Purpose: Antitumor lymphocytes can be generated ex vivo unencumbered by immunoregulation found in vivo. Adoptive transfer of these cells is a promising therapeutic modality that could establish long-term antitumor immunity. However, the widespread use of adoptive therapy has been hampered by the difficulty of consistently generating potent antitumor lymphocytes in a timely manner for every patient. To overcome this, we sought to establish a clinical grade culture system that can reproducibly generate antigen-specific cytotoxic T lymphocytes (CTL).

Experimental Design: We created an off-the-shelf, standardized, and renewable artificial antigen-presenting cell (aAPC) line that coexpresses HLA class I, CD54, CD58, CD80, and the dendritic cell maturation marker CD83. We tested the ability of aAPC to generate tumor antigen-specific CTL under optimal culture conditions. The number, phenotype, effector function, and in vitro longevity of generated CTL were determined.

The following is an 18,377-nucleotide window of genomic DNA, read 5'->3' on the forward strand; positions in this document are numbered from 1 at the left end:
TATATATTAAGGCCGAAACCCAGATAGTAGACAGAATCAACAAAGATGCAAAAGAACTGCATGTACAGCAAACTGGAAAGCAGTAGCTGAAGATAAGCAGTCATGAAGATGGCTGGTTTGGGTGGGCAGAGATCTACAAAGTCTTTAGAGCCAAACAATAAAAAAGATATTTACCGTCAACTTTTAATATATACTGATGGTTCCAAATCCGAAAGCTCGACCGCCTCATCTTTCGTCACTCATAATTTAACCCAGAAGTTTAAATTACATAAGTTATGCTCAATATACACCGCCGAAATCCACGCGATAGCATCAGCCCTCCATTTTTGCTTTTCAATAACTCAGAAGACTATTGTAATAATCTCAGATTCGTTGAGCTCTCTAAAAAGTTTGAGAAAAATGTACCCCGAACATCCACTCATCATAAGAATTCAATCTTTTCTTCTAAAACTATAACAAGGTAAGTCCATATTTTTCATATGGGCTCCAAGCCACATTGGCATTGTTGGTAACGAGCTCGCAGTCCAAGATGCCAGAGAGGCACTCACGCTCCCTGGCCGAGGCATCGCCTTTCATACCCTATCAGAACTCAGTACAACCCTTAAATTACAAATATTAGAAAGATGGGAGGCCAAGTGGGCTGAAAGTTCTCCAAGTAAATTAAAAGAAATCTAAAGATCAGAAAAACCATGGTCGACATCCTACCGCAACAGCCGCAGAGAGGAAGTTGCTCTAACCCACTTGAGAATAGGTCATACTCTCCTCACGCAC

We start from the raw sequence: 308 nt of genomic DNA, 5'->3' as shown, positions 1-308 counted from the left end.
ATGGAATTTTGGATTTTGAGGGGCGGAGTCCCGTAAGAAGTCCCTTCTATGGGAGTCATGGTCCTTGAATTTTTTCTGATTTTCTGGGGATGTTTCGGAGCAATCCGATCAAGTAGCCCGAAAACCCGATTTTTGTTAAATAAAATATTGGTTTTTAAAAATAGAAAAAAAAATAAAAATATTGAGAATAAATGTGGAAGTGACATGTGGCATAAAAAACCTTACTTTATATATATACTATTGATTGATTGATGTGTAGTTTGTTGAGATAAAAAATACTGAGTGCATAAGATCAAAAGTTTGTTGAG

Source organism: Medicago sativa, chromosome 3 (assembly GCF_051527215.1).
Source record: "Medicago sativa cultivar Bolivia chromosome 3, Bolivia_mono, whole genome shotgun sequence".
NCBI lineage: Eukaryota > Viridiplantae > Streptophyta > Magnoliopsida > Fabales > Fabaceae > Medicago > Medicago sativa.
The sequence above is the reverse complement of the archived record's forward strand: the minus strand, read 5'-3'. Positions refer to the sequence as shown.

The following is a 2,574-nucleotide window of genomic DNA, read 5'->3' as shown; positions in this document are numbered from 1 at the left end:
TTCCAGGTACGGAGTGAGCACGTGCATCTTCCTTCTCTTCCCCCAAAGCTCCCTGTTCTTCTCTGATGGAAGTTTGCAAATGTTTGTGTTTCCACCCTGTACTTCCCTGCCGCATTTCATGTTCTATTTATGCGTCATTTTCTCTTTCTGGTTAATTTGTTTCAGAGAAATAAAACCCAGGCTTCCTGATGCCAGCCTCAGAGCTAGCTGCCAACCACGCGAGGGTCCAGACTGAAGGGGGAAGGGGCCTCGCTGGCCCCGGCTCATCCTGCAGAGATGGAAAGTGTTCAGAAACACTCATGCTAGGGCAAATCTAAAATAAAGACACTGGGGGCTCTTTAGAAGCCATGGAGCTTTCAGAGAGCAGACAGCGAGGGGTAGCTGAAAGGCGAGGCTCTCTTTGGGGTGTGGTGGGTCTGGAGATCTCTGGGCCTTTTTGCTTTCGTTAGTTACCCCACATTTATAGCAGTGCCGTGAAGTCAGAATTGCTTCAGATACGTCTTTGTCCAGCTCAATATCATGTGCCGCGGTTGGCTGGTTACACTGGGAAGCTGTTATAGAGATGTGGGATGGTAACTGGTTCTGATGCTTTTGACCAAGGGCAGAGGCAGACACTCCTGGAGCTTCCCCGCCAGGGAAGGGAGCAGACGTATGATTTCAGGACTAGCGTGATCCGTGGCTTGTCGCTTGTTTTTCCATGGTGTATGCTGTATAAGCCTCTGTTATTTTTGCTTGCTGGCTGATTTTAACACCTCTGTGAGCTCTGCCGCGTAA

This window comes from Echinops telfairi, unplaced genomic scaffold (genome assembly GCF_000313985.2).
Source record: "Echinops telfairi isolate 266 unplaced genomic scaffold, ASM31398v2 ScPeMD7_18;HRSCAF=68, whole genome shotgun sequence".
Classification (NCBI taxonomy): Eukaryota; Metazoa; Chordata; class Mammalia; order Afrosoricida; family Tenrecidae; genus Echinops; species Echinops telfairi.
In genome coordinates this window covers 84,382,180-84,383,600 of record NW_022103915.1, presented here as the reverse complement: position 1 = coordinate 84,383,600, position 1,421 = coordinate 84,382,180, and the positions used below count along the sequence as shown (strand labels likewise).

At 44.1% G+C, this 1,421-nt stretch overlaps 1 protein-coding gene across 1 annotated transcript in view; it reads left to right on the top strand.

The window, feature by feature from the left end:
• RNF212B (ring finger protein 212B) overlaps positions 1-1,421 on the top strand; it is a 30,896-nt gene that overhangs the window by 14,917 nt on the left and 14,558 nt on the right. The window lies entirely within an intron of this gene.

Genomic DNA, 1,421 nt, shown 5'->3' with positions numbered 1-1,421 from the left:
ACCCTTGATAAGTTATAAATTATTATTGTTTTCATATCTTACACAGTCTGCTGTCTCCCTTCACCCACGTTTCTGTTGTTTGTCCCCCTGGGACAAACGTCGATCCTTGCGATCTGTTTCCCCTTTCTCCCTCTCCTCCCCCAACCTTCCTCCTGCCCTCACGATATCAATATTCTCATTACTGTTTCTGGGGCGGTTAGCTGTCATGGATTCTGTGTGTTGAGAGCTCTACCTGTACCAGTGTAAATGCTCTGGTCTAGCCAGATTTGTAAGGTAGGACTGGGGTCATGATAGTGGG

Results: Stimulation of CD8(+) T cells with peptide-pulsed aAPC generated large numbers of functional CTL that recognized a variety of tumor antigens. These CTLs, which possess a phenotype consistent with in vivo persistence, survived ex vivo for prolonged periods of time. Clinical grade aAPC(33), produced under current Good Manufacturing Practices guidelines, generated sufficient numbers of CTL within a short period of time. These CTL specifically lysed a variety of melanoma tumor lines naturally expressing a target melanoma antigen. Furthermore, antitumor CTL were easily generated in all melanoma patients examined.

Conclusions: With clinical grade aAPC(33) in hand, we are now poised for clinical translation of ex vivo generated antitumor CTL for adoptive cell transfer.
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http://dx.doi.org/10.1158/1078-0432.CCR-06-1905DOI Listing
March 2007